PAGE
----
Sithelo Shozi takes Andile Mpisane & Shauwn Mkhize to court for abducting her 3-year-old daughter
South African influencer and DJ Sithelo Shozi, Mpisane’s former lover and the mother of his two young daughters, served a summons this week to businesswoman Shauwn Mkhize and her son, Andile Mpisane, accusing them of not returning her three-year-old daughter to her after a “visit” of more than a year.
Shozi, 28, is seeking an interim court order declaring that her three-year-old daughter was “unlawfully and unconstitutionally” abducted and that her child must be returned to her immediately. She also wants an interdict preventing Mpisane, 21, and Mkhize from removing her children from her home without her written consent.
In her summons filed on Wednesday, Shozi also cites police minister Bheki Cele — who is close to Mkhize’s family — as the third respondent. However, in her 24-page affidavit, she makes no allegations against him. Cele was not immediately available for comment.
In court papers, Shozi claims that she has not been allowed to visit her daughter since she was taken from her in March last year.
But Mkhize and Mpisane’s lawyer, Ntsako Godi, denied they had abducted the child and said they would be opposing Shozi’s application.
“We will defend this application and we are confident of our case. This is a media attention-seeking stunt,” he said, adding that there was no reason for Shozi to add Cele as a respondent when she made no claims against him and he was not involved in the matter.
Godi also questioned why Shozi did not open a case at a police station if she believed her child had been abducted, because kidnapping is a serious crime.
“The child was never abducted and has at all times since birth been raised in the house of MaMkhize and Andile,” he said.
In court papers, Shozi also accuses her ex-boyfriend and his mother of forcing both her children to undergo DNA tests to prove he is their father.
“As if that was not enough, I was also summonsed to undergo the DNA test. This was done to confirm if I am indeed the biological mother … I obliged,” she said.
“I had no qualms undergoing the DNA test. I was faithful and loyal to [Mpisane] during our relationship. What I objected to was the manner in which they approached it — it is unlawful to abduct the child and force us to undergo the DNA tests.”
In court papers, Shozi claims the drama began when she received a phone call from Mkhize on March 4 last year asking her to bring her grandchildren to visit at her home in La Lucia because “she was missing them”.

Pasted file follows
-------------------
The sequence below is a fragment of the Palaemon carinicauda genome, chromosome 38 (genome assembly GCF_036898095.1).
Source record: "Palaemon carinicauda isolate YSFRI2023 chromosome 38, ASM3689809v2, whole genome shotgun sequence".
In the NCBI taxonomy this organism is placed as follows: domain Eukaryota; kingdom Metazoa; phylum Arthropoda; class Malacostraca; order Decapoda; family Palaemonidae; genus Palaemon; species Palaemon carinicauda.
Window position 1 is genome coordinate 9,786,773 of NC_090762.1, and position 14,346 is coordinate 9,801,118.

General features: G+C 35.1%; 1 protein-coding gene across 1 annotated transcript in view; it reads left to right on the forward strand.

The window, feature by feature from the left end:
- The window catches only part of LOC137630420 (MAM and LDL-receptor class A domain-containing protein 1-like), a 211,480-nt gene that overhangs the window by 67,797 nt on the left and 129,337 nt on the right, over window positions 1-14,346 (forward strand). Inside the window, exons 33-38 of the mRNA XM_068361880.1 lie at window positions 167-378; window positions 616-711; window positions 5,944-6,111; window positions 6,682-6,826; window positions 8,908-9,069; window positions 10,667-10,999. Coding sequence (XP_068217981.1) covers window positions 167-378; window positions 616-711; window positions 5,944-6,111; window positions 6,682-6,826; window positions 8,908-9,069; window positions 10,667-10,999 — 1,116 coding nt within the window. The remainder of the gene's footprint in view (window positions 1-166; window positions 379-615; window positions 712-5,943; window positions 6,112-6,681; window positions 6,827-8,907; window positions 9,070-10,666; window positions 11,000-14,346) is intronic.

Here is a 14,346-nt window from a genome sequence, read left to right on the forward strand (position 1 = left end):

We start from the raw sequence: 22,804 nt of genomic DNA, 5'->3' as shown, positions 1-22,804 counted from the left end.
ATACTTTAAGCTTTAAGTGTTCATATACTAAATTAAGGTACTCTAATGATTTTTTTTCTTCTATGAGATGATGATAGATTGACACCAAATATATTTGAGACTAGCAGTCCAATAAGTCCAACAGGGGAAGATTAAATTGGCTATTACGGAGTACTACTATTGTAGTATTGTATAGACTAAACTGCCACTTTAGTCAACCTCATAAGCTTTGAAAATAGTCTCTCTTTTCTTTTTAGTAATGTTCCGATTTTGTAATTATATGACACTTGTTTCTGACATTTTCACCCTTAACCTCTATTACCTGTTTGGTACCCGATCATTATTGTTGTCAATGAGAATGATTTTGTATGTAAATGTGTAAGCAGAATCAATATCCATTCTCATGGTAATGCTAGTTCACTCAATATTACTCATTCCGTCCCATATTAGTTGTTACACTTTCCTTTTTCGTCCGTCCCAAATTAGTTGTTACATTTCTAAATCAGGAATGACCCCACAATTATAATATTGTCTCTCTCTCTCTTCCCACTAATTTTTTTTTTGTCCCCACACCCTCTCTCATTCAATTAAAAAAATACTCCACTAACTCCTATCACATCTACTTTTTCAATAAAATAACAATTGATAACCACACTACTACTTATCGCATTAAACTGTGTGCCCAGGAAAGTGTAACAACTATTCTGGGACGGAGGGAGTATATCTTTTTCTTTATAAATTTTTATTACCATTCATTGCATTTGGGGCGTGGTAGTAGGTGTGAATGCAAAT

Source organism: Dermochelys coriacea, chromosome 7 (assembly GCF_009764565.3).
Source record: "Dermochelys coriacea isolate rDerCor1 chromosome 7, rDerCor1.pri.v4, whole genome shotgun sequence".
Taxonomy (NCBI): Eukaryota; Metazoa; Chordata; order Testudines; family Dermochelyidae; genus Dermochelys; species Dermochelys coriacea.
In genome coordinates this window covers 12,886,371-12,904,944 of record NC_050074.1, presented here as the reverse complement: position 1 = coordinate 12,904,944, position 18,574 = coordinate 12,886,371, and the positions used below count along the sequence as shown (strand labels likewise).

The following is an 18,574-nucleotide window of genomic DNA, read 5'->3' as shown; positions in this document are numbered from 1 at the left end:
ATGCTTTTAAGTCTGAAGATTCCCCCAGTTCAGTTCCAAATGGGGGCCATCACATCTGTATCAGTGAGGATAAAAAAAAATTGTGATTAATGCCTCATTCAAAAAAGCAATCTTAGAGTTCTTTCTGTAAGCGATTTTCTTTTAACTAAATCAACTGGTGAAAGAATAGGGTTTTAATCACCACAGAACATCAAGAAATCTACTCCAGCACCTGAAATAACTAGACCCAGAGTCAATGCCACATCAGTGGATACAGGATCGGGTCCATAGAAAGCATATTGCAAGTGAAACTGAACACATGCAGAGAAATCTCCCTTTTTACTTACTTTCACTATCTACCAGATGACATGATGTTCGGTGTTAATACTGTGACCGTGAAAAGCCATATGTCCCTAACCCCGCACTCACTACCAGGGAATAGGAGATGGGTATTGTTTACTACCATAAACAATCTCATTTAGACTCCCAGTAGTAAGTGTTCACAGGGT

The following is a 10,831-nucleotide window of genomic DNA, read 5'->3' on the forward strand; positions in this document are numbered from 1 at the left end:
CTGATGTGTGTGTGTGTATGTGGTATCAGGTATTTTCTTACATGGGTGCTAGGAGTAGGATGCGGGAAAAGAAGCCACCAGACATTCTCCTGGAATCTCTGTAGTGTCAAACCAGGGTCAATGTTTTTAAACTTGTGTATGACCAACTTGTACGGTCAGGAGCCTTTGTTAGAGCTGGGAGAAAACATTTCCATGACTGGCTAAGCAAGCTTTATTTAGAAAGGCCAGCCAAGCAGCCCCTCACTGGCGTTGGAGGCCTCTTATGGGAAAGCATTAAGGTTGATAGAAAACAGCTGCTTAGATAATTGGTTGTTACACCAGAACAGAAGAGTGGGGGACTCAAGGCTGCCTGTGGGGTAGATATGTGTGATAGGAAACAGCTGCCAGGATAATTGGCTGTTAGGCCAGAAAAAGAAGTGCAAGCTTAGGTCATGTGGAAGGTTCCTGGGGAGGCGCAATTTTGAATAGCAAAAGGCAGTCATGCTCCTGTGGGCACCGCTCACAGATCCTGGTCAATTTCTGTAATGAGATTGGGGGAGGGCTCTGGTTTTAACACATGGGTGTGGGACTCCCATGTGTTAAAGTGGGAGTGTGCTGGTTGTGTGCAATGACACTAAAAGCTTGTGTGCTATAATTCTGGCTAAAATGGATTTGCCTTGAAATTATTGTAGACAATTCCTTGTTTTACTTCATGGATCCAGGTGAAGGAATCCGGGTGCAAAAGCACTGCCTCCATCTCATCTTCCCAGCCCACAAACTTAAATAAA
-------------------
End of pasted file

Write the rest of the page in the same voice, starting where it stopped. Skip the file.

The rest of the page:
Shozi said they agreed that the children, who were dropped off in their pyjamas, would spend the night and be returned the next morning.
While the youngest, then aged two, was returned to her the same night, Mkhize told her the next day that her eldest child was not feeling well and that she would take care of her until she recovered, Shozi claims.
Shozi further accuses Mkhize of “declining to disclose the alleged illness” and refusing to provide her with proof that she was taken to the doctor.
“For over 10 months now, there has been no further communication [on her illness] … It’s clear that [Mpisane and Mkhize] had ulterior motives — which is to abduct [her],” states Shozi in her affidavit.
Godi said Mpisane did not have access to the younger daughter, who Shozi cares for full time.
“Why are Andile’s rights in respect to the other child not taken into account? Why should we be worried about Sithelo not having seen her child since March but it’s fine for Andile not having access?” he asked.
Godi said Shozi’s claims that she was not able to contact the child were untrue because in July last year, when she first complained about not having access, she was given the cellphone number of the child’s nanny to call on.
“She’s bitter and jealous that Andile has found happiness elsewhere,” Godi said, alluding to Mpisane’s recent proposal to Tamia Louw.
Godi further denied that Shozi was forced to undergo DNA tests, which he said were conducted at a time when a parenting agreement was being negotiated.
It is standard practice for a sample of the mother’s blood to be taken when DNA tests are conducted on children, he said.
Godi added that Shozi launched a similar application last month but withdrew it.
In her affidavit, Shozi claims her elder daughter was removed from Durban to Johannesburg without her knowledge or consent, and that she has not been allowed to visit her.
“I would often have a WhatsApp video call but I have since been blocked by the helper and have no access to the child at all,” she said.
Though Shozi states in court papers that her former lawyers had begun negotiating a parenting agreement with Mkhize and Mpisane, she has rejected a settlement proposal.
“I cannot bring myself to negotiate a settlement concerning my child and her abductors. I would have been amenable to entertain any settlement negotiations with [Mpisane] if the child is returned home where she should be,” states Shozi.
Last year, Shozi obtained a protection order against Mpisane, which she attached to her affidavit, accusing him of insulting, intimidating, and harassing her over the phone.
Her lawyer, Mabu Marweshe of Marweshe Attorneys, said: “Her former attorneys tried to negotiate with [Mkhize and Mpisane] to bring back the child all was in vain.”
Marweshe said Shozi is “stressed and emotional hence you see her turning to the courts for help”.
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